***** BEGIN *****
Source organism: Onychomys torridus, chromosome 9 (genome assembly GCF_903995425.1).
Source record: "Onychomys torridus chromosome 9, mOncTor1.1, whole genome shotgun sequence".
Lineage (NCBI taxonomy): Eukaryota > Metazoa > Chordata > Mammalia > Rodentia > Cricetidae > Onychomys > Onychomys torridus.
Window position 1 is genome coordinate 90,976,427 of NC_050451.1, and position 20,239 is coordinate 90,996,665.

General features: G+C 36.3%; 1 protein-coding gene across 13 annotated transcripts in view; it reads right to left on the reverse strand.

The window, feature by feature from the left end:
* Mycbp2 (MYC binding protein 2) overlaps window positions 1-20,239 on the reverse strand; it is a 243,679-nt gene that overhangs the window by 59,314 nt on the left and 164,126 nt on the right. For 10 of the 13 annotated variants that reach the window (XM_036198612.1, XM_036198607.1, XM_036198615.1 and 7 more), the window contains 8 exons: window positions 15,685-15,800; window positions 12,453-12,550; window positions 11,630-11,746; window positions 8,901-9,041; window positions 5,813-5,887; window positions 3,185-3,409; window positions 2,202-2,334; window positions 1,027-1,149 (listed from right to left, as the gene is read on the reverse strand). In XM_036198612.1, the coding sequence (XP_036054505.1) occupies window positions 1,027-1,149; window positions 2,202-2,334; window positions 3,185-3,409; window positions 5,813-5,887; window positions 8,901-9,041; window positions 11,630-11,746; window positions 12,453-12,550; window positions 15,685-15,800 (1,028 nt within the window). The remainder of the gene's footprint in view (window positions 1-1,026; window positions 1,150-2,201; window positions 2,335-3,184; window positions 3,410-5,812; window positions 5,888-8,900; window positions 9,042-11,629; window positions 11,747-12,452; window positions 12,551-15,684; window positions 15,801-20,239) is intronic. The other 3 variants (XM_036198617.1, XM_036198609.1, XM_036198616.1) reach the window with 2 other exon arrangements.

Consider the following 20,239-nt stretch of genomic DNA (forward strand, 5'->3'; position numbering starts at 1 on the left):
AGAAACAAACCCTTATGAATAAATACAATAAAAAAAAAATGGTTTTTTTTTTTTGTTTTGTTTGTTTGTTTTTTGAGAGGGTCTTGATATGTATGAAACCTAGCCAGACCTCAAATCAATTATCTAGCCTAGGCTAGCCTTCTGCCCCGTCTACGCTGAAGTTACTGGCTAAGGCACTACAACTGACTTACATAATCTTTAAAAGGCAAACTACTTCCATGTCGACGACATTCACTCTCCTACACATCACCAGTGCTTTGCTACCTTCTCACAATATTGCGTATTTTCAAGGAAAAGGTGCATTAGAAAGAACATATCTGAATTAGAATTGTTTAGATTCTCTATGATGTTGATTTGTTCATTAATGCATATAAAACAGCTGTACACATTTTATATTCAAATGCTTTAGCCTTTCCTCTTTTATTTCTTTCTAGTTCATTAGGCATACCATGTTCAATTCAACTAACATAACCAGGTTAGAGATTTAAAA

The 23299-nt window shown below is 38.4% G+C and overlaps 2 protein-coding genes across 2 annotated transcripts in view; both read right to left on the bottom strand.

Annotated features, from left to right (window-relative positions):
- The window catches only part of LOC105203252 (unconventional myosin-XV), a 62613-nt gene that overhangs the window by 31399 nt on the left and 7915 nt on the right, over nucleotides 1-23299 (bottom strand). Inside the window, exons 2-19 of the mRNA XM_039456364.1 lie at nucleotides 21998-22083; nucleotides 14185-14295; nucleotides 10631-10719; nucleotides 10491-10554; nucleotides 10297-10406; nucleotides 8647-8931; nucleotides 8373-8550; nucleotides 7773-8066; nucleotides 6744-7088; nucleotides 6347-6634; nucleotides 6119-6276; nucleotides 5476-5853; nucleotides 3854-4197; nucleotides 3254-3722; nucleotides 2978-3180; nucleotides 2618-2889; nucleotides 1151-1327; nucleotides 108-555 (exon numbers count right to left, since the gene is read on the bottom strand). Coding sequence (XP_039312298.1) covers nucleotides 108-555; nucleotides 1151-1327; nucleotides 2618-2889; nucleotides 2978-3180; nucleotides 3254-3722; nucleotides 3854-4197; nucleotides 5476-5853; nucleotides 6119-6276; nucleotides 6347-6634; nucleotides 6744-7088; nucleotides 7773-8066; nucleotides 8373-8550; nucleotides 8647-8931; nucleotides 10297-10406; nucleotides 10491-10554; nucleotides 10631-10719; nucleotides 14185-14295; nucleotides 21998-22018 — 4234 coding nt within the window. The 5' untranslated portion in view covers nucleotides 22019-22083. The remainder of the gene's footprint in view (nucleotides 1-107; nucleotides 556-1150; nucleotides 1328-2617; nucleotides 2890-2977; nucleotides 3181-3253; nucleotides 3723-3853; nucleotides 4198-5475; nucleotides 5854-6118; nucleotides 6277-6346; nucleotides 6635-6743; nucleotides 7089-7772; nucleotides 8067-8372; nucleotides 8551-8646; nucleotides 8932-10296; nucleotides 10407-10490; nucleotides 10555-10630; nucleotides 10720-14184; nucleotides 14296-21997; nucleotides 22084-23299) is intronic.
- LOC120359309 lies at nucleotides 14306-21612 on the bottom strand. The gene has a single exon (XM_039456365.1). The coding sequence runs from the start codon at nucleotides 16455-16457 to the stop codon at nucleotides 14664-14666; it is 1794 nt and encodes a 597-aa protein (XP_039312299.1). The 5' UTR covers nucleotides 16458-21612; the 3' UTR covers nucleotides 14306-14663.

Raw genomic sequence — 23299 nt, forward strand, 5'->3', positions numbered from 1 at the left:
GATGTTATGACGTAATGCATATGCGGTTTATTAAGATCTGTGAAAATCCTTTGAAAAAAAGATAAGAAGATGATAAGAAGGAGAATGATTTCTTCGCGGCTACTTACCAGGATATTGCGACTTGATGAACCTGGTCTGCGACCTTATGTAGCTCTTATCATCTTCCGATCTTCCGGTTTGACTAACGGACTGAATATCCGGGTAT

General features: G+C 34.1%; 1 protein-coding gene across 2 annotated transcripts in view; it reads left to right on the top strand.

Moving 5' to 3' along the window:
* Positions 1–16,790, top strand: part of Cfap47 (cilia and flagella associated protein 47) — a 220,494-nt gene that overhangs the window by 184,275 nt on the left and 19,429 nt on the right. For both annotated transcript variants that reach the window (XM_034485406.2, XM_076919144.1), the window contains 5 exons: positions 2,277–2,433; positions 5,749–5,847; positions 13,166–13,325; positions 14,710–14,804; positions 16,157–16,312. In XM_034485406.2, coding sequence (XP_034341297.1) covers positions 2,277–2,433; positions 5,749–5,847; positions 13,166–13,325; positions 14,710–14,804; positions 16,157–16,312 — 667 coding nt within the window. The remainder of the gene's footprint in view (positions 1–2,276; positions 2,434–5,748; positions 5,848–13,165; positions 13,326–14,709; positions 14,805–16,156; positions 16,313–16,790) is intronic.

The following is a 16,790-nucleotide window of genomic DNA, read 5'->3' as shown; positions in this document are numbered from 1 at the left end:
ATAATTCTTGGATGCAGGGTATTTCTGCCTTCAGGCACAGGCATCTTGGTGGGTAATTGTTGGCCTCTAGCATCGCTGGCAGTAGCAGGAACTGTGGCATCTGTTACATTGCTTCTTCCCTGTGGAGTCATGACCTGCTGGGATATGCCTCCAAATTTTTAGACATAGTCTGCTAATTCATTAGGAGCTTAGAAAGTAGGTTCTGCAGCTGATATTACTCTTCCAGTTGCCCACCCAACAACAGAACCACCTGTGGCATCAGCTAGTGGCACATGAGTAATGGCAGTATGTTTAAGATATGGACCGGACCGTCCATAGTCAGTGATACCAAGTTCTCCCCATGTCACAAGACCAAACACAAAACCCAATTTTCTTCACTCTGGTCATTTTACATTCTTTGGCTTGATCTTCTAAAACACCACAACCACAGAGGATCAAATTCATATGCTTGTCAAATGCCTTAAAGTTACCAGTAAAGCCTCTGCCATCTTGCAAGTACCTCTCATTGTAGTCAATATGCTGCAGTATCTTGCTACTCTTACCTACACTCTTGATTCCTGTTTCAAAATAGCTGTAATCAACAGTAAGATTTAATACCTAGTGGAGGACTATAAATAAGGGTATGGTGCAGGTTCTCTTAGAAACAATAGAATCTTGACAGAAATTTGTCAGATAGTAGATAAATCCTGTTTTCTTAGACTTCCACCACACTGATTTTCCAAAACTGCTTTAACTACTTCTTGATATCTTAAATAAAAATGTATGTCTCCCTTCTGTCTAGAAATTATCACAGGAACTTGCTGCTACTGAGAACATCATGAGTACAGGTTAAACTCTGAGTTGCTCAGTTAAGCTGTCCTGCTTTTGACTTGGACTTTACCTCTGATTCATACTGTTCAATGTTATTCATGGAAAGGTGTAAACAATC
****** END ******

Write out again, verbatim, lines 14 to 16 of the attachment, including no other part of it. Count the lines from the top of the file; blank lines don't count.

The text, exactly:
Raw genomic sequence — 23299 nt, forward strand, 5'->3', positions numbered from 1 at the left:
GATGTTATGACGTAATGCATATGCGGTTTATTAAGATCTGTGAAAATCCTTTGAAAAAAAGATAAGAAGATGATAAGAAGGAGAATGATTTCTTCGCGGCTACTTACCAGGATATTGCGACTTGATGAACCTGGTCTGCGACCTTATGTAGCTCTTATCATCTTCCGATCTTCCGGTTTGACTAACGGACTGAATATCCGGGTAT

General features: G+C 34.1%; 1 protein-coding gene across 2 annotated transcripts in view; it reads left to right on the top strand.